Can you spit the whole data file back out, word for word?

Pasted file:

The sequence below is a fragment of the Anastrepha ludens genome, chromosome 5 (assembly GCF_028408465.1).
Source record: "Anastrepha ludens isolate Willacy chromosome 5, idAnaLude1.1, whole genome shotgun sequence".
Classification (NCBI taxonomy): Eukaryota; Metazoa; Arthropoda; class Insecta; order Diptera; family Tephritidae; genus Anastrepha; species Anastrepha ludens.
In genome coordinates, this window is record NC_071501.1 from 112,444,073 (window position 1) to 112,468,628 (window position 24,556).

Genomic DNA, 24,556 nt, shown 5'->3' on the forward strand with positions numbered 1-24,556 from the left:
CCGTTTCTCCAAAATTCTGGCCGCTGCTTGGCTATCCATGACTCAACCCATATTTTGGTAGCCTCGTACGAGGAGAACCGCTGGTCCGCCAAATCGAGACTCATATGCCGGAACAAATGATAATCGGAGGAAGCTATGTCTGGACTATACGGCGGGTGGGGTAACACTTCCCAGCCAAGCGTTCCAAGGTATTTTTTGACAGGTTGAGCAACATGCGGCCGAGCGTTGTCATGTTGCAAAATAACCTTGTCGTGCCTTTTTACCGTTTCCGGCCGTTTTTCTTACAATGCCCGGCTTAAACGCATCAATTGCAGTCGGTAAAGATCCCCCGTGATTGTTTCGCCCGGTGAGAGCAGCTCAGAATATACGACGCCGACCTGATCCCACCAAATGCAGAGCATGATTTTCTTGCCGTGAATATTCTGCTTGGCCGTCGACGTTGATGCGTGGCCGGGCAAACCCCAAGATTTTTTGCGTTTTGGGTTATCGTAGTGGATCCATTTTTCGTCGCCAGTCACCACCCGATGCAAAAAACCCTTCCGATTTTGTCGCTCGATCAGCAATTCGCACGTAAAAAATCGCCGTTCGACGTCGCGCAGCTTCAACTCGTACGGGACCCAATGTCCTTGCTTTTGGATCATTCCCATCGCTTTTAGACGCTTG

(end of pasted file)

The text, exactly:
The sequence below is a fragment of the Anastrepha ludens genome, chromosome 5 (assembly GCF_028408465.1).
Source record: "Anastrepha ludens isolate Willacy chromosome 5, idAnaLude1.1, whole genome shotgun sequence".
Classification (NCBI taxonomy): Eukaryota; Metazoa; Arthropoda; class Insecta; order Diptera; family Tephritidae; genus Anastrepha; species Anastrepha ludens.
In genome coordinates, this window is record NC_071501.1 from 112,444,073 (window position 1) to 112,468,628 (window position 24,556).

Genomic DNA, 24,556 nt, shown 5'->3' on the forward strand with positions numbered 1-24,556 from the left:
CCGTTTCTCCAAAATTCTGGCCGCTGCTTGGCTATCCATGACTCAACCCATATTTTGGTAGCCTCGTACGAGGAGAACCGCTGGTCCGCCAAATCGAGACTCATATGCCGGAACAAATGATAATCGGAGGAAGCTATGTCTGGACTATACGGCGGGTGGGGTAACACTTCCCAGCCAAGCGTTCCAAGGTATTTTTTGACAGGTTGAGCAACATGCGGCCGAGCGTTGTCATGTTGCAAAATAACCTTGTCGTGCCTTTTTACCGTTTCCGGCCGTTTTTCTTACAATGCCCGGCTTAAACGCATCAATTGCAGTCGGTAAAGATCCCCCGTGATTGTTTCGCCCGGTGAGAGCAGCTCAGAATATACGACGCCGACCTGATCCCACCAAATGCAGAGCATGATTTTCTTGCCGTGAATATTCTGCTTGGCCGTCGACGTTGATGCGTGGCCGGGCAAACCCCAAGATTTTTTGCGTTTTGGGTTATCGTAGTGGATCCATTTTTCGTCGCCAGTCACCACCCGATGCAAAAAACCCTTCCGATTTTGTCGCTCGATCAGCAATTCGCACGTAAAAAATCGCCGTTCGACGTCGCGCAGCTTCAACTCGTACGGGACCCAATGTCCTTGCTTTTGGATCATTCCCATCGCTTTTAGACGCTTG